Monday, December 12, 2011

Maniples and Cohorts

The Roman army used the phalanx as a attack formation until they realized the futility of the phalanx on un-level ground during a battle with the Samnites in 315 B.C. The consuls decided to create a more flexible system as a result the manipular formation was born. Later, the manipular system was replaced by the cohort system.
The drawing above compares the manipular system with the cohort system.

In Republican times, the Roman army marched toward the enemy in three lines Hastati, Principes, and Triarii. A legion would contain 10 maniples of each of the three types as its infantry component.

The cohort system was adopted at least partly in response to the difficulty fighting barbarians. The Celts and Spaniards were able to defeat a highly trained army because of their concentrated charges. The way to counter them was to concentrate men, in formation, on the Roman side: building cohorts out of maniples.

The date of the transition to the cohort formation is disputed. Conventional wisdom says to credit Marius for the innovation because he built Rome’s first professional army. But Marius never claimed he developed the cohort and we know enough details of his life to have that information. In addition, there are historical documents describing the use of cohorts long before Marius. There are seventeen references to cohorts by Livy writing about the period 210-195 B.C. So the debate is out there without a resolution. Let’s leave this issue and move on to discuss the cohort formation itself.

To be honest, we don’t know much about it and what we do know is controversial.

We know that a cohort contained six centuries of 80 men or 480 men. Ten cohorts made up the infantry portion of the imperial legion. It seems the cohorts contained Hastati, Principes, and Triarii (also called Pili) within them so that the unit had a mixture of experienced and inexperienced troops. Some drawings depict the positions of the Pili and Hastati reversed compared to Republican times (Pili in the lead), but this is disputed. It seems unlikely to me that the Romans would reverse their attack philosophy after perfecting it over seven centuries. Why put the most experienced troops out front and leave raw recruits as reserves?

My opinion is supported by what one historian calls the “fossilization” of Roman design, meaning that the Romans changed the purpose or behavior of a structure but always stuck to its traditional design. Examples: the Hastati were probably named for the “hasta” thrusting spear but in the imperial period they carried a pilum and gladius. The principes where probably the “prime” force originally but in historical times they are in the second position.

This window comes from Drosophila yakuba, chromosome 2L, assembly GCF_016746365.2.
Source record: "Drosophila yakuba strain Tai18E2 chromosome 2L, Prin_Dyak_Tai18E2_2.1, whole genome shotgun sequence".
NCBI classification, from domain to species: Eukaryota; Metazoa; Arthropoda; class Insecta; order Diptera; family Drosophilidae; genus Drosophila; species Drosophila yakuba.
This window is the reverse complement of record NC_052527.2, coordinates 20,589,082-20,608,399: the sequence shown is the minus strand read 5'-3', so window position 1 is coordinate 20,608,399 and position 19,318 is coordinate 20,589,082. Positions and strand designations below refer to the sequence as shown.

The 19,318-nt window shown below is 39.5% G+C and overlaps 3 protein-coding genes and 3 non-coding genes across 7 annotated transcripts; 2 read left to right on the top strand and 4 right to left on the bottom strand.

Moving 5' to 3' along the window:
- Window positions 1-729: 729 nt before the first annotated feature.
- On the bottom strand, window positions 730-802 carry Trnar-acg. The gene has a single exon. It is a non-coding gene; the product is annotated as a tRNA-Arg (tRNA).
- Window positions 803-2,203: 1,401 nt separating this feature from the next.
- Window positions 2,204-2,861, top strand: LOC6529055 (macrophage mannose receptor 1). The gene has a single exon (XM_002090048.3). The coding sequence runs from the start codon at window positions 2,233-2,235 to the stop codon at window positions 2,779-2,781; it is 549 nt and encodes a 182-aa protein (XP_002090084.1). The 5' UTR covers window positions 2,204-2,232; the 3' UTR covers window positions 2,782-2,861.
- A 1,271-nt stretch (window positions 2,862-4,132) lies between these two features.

The drawing above lists the names of the six centurions assigned to the cohort. The “prior” centurion is on the right and the “posterior” on the left facing the enemy – each leading his century. I have not shown the first cohort which had a unique structure of five double centuries for a total of 800 men. The senior centurion, in command of the first cohort, was called the Primus Pilus.

Despite the cohort structure, there is reason to believe that the infantry types and smaller groupings were still retained by the Roman army. For example, Hadrian once had separate meetings with Hastati, Principes, and Triarii under his command to give them specific instructions. He would not have done so if the cohort was the overriding formation. There is also a building inscription recording the work of the fourth Hastatus maniple of the second legion on Hadrian’s Wall.

1 comment:

Geoff Carter said...

Another interesting post about a intriguing topic, - the more mundane the matter - the less our classical sources have to say about it.
One complication is the large numbers of 'Auxiliary' troops that made up the numbers, and covered in those areas where the Legions were deficient, such as cavalry.